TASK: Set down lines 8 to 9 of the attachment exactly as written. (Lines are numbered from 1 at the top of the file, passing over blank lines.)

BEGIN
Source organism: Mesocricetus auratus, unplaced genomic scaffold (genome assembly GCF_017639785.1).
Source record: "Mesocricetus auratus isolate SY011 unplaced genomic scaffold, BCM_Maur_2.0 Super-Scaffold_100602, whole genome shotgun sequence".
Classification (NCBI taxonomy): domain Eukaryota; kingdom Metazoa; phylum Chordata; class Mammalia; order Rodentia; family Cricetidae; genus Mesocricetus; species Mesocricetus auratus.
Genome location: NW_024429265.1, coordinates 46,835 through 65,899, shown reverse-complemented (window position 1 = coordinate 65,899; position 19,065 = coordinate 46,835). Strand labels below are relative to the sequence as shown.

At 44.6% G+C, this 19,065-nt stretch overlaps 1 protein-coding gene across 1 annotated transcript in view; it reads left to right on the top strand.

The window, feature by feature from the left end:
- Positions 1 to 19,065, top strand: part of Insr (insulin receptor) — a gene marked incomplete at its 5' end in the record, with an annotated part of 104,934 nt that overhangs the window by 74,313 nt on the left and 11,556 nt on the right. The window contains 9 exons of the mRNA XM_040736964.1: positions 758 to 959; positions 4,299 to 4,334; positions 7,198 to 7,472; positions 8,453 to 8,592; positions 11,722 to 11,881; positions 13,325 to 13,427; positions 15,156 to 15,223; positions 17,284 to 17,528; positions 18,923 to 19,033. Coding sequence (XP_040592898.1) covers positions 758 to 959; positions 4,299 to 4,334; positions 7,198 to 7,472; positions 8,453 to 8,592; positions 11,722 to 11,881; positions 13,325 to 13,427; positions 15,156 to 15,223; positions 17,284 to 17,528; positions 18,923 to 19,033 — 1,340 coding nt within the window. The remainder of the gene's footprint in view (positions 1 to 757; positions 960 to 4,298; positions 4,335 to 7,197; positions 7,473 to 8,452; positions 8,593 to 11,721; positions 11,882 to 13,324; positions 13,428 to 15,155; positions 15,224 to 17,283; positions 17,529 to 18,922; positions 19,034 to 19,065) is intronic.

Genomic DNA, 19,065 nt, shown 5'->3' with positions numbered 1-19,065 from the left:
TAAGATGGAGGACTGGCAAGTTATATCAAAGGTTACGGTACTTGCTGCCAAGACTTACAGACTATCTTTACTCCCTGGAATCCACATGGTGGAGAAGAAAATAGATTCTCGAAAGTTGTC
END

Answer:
Genomic DNA, 19,065 nt, shown 5'->3' with positions numbered 1-19,065 from the left:
TAAGATGGAGGACTGGCAAGTTATATCAAAGGTTACGGTACTTGCTGCCAAGACTTACAGACTATCTTTACTCCCTGGAATCCACATGGTGGAGAAGAAAATAGATTCTCGAAAGTTGTC